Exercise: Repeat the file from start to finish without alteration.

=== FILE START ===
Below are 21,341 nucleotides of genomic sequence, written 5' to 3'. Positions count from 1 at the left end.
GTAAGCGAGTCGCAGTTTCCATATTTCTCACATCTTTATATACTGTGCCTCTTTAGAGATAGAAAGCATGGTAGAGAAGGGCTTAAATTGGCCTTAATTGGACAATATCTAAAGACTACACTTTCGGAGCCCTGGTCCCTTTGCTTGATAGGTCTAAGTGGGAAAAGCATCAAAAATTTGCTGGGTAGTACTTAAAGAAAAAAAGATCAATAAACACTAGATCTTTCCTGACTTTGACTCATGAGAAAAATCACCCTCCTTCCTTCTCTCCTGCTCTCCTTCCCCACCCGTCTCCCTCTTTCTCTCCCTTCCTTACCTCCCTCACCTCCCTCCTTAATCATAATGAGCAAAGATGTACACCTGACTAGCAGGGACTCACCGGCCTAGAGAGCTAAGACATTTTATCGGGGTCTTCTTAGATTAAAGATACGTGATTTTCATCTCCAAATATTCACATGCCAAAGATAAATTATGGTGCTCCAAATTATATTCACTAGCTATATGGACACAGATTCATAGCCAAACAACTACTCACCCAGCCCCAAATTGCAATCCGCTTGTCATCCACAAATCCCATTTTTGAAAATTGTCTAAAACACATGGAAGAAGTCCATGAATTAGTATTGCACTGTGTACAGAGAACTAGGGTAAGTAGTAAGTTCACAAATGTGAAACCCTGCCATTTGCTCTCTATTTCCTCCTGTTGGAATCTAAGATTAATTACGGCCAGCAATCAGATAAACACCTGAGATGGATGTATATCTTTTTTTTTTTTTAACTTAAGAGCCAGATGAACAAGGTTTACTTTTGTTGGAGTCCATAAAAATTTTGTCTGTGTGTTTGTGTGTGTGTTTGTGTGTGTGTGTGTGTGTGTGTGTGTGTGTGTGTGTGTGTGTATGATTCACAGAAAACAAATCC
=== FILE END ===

Below are 21,341 nucleotides of genomic sequence, written 5' to 3'. Positions count from 1 at the left end.
GTAAGCGAGTCGCAGTTTCCATATTTCTCACATCTTTATATACTGTGCCTCTTTAGAGATAGAAAGCATGGTAGAGAAGGGCTTAAATTGGCCTTAATTGGACAATATCTAAAGACTACACTTTCGGAGCCCTGGTCCCTTTGCTTGATAGGTCTAAGTGGGAAAAGCATCAAAAATTTGCTGGGTAGTACTTAAAGAAAAAAAGATCAATAAACACTAGATCTTTCCTGACTTTGACTCATGAGAAAAATCACCCTCCTTCCTTCTCTCCTGCTCTCCTTCCCCACCCGTCTCCCTCTTTCTCTCCCTTCCTTACCTCCCTCACCTCCCTCCTTAATCATAATGAGCAAAGATGTACACCTGACTAGCAGGGACTCACCGGCCTAGAGAGCTAAGACATTTTATCGGGGTCTTCTTAGATTAAAGATACGTGATTTTCATCTCCAAATATTCACATGCCAAAGATAAATTATGGTGCTCCAAATTATATTCACTAGCTATATGGACACAGATTCATAGCCAAACAACTACTCACCCAGCCCCAAATTGCAATCCGCTTGTCATCCACAAATCCCATTTTTGAAAATTGTCTAAAACACATGGAAGAAGTCCATGAATTAGTATTGCACTGTGTACAGAGAACTAGGGTAAGTAGTAAGTTCACAAATGTGAAACCCTGCCATTTGCTCTCTATTTCCTCCTGTTGGAATCTAAGATTAATTACGGCCAGCAATCAGATAAACACCTGAGATGGATGTATATCTTTTTTTTTTTTTAACTTAAGAGCCAGATGAACAAGGTTTACTTTTGTTGGAGTCCATAAAAATTTTGTCTGTGTGTTTGTGTGTGTGTTTGTGTGTGTGTGTGTGTGTGTGTGTGTGTGTGTGTGTGTGTGTATGATTCACAGAAAACAAATCC